General Manager mode was left out of WWE video games until it finally returned in WWE 2K22 as MyGM mode. WWE 2K22's MyGM has been appreciated by fans for the simple fact that it brings General Manager mode back at all, but many have also felt let down by what it brings to the table. Fans have been waiting 15 years for General Manager mode to make a comeback, only for it to be a relatively shallow and undercooked experience.
The nature of these WWE video games likely means that fans won't be able to expect Visual Concepts to release any substantial updates for MyGM to change how it functions now, but if the developer gets the chance to make WWE 2K23, next year's entry should take inspiration from WWE SmackDown vs. Raw 2008 to deliver a more well-rounded and entertaining take on MyGM than what's present in WWE 2K22.
In contrast, WWE SmackDown vs. Raw 2008 lets players book all kinds of different matches, allowing them to build up to Triple Threat and Fatal-4-Way matches as well as other unique match types. This gave WWE SmackDown vs. Raw 2008 General Manager players more freedom than those playing MyGM in WWE 2K22, who are limited to booking tag team and singles feuds with no options for other match types. These limitations extend to championships, as each brand only has two singles titles to work with, one for women and one for men, with no tag team or midcard titles to speak of.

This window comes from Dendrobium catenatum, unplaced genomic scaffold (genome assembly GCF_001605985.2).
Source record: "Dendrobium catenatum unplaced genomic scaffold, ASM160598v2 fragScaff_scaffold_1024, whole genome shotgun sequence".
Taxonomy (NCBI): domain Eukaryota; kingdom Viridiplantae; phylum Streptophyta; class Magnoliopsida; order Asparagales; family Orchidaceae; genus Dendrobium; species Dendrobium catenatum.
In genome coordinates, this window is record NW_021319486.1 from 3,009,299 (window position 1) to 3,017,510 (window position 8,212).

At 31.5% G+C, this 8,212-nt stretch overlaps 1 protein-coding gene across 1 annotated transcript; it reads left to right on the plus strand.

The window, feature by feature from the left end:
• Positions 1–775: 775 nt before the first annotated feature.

In WWE SmackDown vs. Raw 2008, some of the pay-per-views were treated as big-time special events that allowed for unique booking opportunities. For example, whenever the Royal Rumble rolled around, players were able to throw in some of the superstars from their roster to participate in the match. There were similar gimmicks with other pay-per-views like WrestleMania that allowed for cross-brand action and made these pay-per-views feel special. Every pay-per-view in WWE 2K22 MyGM is handled exactly the same, and so none of them stand apart or are memorable in the slightest.
When WWE SmackDown vs. Raw 2008 released, the landscape of the world's largest wrestling company was quite different. At the time, WWE had three brands in Raw, SmackDown, and ECW, and this was reflected by the General Manager mode. Up to three players were able to duke it out for ratings supremacy across the three brands, which made for quite the fun time. In modern day WWE, there are even more brands available, with WWE 2K22 offering Raw, SmackDown, NXT, and NXT UK to players, but the mode is limited to just two people. It would be great if WWE 2K23 took some inspiration from SmackDown vs. Raw 2008 and upped the number of players to match the number of brands.